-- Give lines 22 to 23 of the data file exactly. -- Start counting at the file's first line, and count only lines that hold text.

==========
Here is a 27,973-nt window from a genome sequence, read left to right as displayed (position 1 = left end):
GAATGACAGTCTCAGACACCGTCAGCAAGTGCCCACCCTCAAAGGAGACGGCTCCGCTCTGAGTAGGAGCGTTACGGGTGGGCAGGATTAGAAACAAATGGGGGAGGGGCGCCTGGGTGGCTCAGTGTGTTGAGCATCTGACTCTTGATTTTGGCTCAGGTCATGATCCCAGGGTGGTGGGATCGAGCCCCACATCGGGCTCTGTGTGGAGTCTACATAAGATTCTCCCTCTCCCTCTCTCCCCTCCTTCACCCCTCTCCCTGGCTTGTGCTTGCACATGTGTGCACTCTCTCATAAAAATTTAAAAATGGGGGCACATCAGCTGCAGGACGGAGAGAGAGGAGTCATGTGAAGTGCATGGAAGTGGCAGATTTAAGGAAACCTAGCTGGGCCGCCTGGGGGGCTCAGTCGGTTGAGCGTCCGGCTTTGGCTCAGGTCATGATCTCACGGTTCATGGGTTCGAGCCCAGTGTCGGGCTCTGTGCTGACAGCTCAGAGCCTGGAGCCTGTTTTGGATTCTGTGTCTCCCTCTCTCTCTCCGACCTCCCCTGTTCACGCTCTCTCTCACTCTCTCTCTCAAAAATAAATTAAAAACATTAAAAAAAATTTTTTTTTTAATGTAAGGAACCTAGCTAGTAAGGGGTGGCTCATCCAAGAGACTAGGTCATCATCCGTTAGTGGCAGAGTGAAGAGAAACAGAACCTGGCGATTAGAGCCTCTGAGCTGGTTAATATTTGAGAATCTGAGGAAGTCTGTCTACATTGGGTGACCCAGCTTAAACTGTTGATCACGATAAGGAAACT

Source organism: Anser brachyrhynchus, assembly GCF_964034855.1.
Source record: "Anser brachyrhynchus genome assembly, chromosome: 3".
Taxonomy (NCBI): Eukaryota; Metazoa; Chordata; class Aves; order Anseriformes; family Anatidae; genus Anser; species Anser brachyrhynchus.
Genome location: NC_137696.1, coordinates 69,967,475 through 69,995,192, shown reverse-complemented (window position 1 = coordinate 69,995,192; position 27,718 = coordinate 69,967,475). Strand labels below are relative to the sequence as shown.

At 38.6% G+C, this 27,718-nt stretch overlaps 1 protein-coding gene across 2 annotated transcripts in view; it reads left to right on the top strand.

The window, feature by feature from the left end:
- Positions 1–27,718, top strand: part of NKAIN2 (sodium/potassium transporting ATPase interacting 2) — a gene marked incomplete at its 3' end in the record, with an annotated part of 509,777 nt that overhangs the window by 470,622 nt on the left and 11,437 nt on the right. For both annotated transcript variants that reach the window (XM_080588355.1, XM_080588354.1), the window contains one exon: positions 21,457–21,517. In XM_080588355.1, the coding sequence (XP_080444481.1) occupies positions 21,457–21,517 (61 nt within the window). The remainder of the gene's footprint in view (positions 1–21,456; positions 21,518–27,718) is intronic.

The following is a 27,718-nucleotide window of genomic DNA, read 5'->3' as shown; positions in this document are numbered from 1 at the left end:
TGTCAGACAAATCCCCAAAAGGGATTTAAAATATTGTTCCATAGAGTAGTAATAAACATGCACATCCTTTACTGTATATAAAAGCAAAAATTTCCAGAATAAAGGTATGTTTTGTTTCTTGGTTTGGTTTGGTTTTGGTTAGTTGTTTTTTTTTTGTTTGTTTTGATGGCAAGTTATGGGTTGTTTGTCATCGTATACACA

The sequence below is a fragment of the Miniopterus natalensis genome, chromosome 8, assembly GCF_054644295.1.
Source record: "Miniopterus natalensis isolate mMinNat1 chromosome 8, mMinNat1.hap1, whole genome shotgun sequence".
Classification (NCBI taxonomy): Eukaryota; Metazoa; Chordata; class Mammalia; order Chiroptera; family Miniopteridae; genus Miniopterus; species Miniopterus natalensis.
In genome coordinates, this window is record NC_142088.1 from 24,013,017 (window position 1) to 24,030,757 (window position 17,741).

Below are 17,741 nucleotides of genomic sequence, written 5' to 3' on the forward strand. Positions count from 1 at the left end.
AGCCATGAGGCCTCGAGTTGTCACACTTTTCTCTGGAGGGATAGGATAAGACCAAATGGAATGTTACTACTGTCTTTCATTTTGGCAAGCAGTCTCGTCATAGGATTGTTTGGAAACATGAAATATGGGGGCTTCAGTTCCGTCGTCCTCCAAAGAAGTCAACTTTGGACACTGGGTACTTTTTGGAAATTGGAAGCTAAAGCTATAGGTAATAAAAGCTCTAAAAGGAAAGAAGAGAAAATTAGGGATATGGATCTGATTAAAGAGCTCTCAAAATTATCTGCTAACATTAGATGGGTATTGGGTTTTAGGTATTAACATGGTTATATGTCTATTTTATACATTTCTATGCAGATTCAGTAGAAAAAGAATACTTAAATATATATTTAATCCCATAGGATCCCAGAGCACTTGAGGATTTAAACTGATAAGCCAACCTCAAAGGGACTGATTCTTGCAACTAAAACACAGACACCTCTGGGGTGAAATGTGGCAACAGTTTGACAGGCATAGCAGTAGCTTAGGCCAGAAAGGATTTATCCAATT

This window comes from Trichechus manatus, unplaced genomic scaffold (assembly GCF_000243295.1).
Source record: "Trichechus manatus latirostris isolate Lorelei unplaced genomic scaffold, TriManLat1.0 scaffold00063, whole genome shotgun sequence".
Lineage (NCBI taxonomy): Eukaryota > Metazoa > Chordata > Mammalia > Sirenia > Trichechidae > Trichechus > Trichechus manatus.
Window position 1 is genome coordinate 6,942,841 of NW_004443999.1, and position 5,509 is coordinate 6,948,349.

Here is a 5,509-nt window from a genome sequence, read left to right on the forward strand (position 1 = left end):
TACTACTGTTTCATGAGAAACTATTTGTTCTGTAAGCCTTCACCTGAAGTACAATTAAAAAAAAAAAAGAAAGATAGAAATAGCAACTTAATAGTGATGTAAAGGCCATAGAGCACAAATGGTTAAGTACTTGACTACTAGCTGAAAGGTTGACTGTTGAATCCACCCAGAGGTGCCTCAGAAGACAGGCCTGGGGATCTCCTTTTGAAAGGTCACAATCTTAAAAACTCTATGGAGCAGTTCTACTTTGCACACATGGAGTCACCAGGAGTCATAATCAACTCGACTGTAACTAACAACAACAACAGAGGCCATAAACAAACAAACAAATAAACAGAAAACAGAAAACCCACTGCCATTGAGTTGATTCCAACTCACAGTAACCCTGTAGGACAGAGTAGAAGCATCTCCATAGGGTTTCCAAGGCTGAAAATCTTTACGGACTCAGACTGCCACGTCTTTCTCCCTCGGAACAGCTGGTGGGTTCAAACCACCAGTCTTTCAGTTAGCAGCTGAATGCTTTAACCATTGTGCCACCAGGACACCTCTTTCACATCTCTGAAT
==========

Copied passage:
Here is a 5,509-nt window from a genome sequence, read left to right on the forward strand (position 1 = left end):
TACTACTGTTTCATGAGAAACTATTTGTTCTGTAAGCCTTCACCTGAAGTACAATTAAAAAAAAAAAAGAAAGATAGAAATAGCAACTTAATAGTGATGTAAAGGCCATAGAGCACAAATGGTTAAGTACTTGACTACTAGCTGAAAGGTTGACTGTTGAATCCACCCAGAGGTGCCTCAGAAGACAGGCCTGGGGATCTCCTTTTGAAAGGTCACAATCTTAAAAACTCTATGGAGCAGTTCTACTTTGCACACATGGAGTCACCAGGAGTCATAATCAACTCGACTGTAACTAACAACAACAACAGAGGCCATAAACAAACAAACAAATAAACAGAAAACAGAAAACCCACTGCCATTGAGTTGATTCCAACTCACAGTAACCCTGTAGGACAGAGTAGAAGCATCTCCATAGGGTTTCCAAGGCTGAAAATCTTTACGGACTCAGACTGCCACGTCTTTCTCCCTCGGAACAGCTGGTGGGTTCAAACCACCAGTCTTTCAGTTAGCAGCTGAATGCTTTAACCATTGTGCCACCAGGACACCTCTTTCACATCTCTGAAT